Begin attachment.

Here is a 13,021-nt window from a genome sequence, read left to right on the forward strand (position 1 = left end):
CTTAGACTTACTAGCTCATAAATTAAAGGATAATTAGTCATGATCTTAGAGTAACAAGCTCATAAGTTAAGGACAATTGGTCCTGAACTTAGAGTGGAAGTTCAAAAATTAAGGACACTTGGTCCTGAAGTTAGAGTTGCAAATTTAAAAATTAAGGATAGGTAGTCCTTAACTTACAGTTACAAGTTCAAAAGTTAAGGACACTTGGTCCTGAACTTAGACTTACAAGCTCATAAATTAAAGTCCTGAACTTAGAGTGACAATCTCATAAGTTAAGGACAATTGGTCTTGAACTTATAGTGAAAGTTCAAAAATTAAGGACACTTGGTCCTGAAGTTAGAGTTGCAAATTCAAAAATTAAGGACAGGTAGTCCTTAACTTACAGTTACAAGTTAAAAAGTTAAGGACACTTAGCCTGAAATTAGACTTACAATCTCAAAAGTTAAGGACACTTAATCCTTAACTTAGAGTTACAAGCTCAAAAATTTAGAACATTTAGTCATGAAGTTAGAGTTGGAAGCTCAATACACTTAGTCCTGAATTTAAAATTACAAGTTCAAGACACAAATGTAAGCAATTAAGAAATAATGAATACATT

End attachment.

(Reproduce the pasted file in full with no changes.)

Here is a 13,021-nt window from a genome sequence, read left to right on the forward strand (position 1 = left end):
CTTAGACTTACTAGCTCATAAATTAAAGGATAATTAGTCATGATCTTAGAGTAACAAGCTCATAAGTTAAGGACAATTGGTCCTGAACTTAGAGTGGAAGTTCAAAAATTAAGGACACTTGGTCCTGAAGTTAGAGTTGCAAATTTAAAAATTAAGGATAGGTAGTCCTTAACTTACAGTTACAAGTTCAAAAGTTAAGGACACTTGGTCCTGAACTTAGACTTACAAGCTCATAAATTAAAGTCCTGAACTTAGAGTGACAATCTCATAAGTTAAGGACAATTGGTCTTGAACTTATAGTGAAAGTTCAAAAATTAAGGACACTTGGTCCTGAAGTTAGAGTTGCAAATTCAAAAATTAAGGACAGGTAGTCCTTAACTTACAGTTACAAGTTAAAAAGTTAAGGACACTTAGCCTGAAATTAGACTTACAATCTCAAAAGTTAAGGACACTTAATCCTTAACTTAGAGTTACAAGCTCAAAAATTTAGAACATTTAGTCATGAAGTTAGAGTTGGAAGCTCAATACACTTAGTCCTGAATTTAAAATTACAAGTTCAAGACACAAATGTAAGCAATTAAGAAATAATGAATACATT